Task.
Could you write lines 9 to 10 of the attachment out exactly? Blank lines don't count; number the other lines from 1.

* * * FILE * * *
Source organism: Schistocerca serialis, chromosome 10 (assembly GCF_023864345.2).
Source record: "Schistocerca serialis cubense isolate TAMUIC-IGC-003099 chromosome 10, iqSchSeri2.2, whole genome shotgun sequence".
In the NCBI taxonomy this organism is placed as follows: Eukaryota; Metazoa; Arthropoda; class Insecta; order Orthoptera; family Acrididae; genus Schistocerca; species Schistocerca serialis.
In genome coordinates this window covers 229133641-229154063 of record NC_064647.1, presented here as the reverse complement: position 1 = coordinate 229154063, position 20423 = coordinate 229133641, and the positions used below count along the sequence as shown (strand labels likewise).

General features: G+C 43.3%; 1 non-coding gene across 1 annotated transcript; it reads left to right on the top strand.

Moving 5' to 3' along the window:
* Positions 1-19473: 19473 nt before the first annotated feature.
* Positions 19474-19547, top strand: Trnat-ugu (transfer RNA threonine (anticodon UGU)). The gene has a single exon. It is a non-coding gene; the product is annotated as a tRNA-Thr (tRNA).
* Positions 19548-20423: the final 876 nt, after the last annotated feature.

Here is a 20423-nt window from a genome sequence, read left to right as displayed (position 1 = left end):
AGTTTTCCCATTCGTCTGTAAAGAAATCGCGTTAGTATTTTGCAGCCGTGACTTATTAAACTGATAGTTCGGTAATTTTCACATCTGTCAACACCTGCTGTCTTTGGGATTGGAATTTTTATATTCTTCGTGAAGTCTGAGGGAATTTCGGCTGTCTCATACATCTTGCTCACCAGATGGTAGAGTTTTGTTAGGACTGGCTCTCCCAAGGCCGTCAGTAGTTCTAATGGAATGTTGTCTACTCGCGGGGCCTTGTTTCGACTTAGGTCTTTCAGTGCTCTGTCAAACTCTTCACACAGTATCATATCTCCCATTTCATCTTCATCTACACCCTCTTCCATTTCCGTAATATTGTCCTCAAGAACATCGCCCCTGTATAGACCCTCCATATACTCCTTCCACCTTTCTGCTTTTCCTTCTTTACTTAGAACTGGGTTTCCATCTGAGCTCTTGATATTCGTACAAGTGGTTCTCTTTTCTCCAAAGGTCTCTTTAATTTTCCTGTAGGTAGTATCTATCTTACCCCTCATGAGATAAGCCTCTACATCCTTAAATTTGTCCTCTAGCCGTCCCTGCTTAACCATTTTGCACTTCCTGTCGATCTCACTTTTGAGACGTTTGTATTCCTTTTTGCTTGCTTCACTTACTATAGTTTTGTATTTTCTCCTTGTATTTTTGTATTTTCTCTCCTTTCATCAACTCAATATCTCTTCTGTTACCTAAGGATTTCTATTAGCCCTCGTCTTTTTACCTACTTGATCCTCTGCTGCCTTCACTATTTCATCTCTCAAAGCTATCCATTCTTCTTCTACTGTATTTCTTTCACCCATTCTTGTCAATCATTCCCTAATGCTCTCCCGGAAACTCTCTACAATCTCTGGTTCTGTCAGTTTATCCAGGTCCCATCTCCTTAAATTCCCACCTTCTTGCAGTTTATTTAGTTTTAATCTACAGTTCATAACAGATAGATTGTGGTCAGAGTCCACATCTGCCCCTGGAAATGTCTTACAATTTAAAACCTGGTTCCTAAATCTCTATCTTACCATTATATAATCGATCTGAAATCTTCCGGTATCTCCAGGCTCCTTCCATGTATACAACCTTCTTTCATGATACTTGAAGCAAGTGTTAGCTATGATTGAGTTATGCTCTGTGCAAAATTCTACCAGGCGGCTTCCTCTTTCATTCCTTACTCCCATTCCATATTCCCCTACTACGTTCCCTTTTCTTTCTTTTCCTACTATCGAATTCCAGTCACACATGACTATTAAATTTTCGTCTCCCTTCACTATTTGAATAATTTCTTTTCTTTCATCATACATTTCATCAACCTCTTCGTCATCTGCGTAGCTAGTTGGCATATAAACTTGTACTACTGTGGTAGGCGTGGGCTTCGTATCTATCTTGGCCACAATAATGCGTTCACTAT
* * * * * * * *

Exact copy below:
* Positions 19548-20423: the final 876 nt, after the last annotated feature.

Here is a 20423-nt window from a genome sequence, read left to right as displayed (position 1 = left end):